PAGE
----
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Celebrating Women's History Month

Posted March 25, 2020.

March is Women's History Month. Read below for advice and lessons learned from some of EPA’s amazing women currently working to protect human health and the environment.

Ozge KaplanOzge KaplanOzge Kaplan, Research Environmental Engineer

How does your work at EPA help protect public health and the environment?

My background is in environmental engineering with a focus on environmental systems. I investigate how energy systems evolve over time and analyze scenarios on how the technological, economic, and behavioral trends impact air quality and greenhouse gas emissions in the future. I develop decision support frameworks at national, regional, state, and city-level that enables policy makers to evaluate cost-effective solutions to reduce emissions from buildings, transportation, and major industries in areas where air quality is an issue. There is a strong linkage on how we produce and use energy and its environmental impacts. Our group’s role is to communicate the risks, sustainability and resilience of the energy system choices to aid sound decision making.

What was your most challenging experience in school or work and how did you overcome it?

I want to highlight couple of challenges I have faced. The first happened while pursing my doctorate. Some of you may know that there is a lot of uncertainty during this learning process. One must realize it is a test of your persistence, endurance, and creativity more than of your intelligence. There were times when I had no idea on what I would be researching. I felt stuck and confused, however I persevered by evaluating multiple research topics and deciding on the one to work on. I am deeply grateful for my mentors at graduate school for their faithful support. Another challenge that I overcame revolves around working with people with diverse backgrounds and biases. Initial encounters definitely pose challenges, but what I learned over time is to be open-minded and be patient in your communications. Every person has something that they can share and teach you, which you might not initially realize, and their perspective can add to the conversation and lead to better teams, projects, and networking opportunities.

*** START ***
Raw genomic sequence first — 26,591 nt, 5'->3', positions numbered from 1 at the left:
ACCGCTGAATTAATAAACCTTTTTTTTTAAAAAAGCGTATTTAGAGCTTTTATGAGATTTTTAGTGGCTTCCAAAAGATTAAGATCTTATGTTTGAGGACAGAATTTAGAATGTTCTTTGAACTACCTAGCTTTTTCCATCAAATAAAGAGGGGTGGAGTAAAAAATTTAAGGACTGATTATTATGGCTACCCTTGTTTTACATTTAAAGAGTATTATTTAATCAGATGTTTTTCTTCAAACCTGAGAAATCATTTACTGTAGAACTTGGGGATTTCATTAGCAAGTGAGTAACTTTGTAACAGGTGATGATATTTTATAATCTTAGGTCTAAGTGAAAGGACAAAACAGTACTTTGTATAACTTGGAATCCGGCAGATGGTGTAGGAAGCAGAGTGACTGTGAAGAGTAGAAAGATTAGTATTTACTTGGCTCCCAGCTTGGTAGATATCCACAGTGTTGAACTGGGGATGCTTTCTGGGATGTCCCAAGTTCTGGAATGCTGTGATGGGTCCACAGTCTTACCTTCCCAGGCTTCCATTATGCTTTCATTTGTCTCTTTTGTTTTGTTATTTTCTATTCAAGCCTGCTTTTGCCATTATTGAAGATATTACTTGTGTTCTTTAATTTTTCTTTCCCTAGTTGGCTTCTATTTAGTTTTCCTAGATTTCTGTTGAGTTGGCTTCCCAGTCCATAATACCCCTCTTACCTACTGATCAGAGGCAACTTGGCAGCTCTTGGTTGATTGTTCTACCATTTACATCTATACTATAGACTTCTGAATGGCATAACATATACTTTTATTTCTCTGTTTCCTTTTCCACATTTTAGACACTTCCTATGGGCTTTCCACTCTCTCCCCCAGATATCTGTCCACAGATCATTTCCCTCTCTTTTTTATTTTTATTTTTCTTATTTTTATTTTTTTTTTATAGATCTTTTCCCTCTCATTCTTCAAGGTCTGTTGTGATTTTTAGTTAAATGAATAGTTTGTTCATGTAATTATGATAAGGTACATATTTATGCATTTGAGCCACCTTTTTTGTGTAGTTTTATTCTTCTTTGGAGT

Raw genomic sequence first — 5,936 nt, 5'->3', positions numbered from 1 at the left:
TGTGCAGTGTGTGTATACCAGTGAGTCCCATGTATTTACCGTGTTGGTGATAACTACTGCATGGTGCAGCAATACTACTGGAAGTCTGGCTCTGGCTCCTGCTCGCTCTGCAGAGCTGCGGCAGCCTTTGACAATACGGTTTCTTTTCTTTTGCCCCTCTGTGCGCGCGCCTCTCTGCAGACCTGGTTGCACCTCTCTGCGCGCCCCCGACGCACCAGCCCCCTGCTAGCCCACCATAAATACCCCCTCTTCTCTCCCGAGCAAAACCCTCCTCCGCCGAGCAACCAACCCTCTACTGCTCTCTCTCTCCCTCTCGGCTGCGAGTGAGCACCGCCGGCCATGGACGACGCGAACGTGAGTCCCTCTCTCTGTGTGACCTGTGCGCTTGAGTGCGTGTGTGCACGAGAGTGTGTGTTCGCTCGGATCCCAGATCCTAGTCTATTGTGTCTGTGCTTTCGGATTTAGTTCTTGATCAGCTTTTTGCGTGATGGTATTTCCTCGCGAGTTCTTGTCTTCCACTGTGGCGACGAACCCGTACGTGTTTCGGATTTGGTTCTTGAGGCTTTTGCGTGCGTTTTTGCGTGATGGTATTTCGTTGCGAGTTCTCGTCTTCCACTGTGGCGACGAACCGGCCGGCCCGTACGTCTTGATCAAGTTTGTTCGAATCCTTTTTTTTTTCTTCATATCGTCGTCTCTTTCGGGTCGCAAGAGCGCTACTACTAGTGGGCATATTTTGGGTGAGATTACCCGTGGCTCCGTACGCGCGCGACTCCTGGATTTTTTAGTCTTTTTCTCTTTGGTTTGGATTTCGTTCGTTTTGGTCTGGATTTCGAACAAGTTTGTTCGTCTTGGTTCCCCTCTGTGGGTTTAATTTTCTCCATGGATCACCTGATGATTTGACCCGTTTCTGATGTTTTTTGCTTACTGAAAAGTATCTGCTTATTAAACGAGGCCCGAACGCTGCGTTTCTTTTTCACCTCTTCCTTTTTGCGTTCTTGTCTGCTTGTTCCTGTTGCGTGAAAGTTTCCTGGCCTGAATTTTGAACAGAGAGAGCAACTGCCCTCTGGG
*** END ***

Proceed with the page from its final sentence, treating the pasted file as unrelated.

Do you have any advice for young people interested in careers like yours?

The foremost thing is to stay focused and pursue opportunities. I grew up in Turkey and during my undergraduate studies, I relied on U.S. EPA’s website for tools and information. Even then, I admired the science at EPA, as well as the amount of resources available to the general public. I always thought it would be ‘out of this world’ to work there, and now here I am, showing that dreams can come true. There are multiple paths that can get you to where you want to go. I advise young people to stay determined and try to find their passion in life. One should keep in mind that it is not always a rosy path, so developing resilience and endurance and having a good support network, whether it is your family, friends, or mentors during tough times, is important.

Kacee DeenerKacee DeenerKacee Deener, Deputy Director, ORD Office of Science Advisor, Policy and Engagement

How does your work at EPA help protect public health and the environment?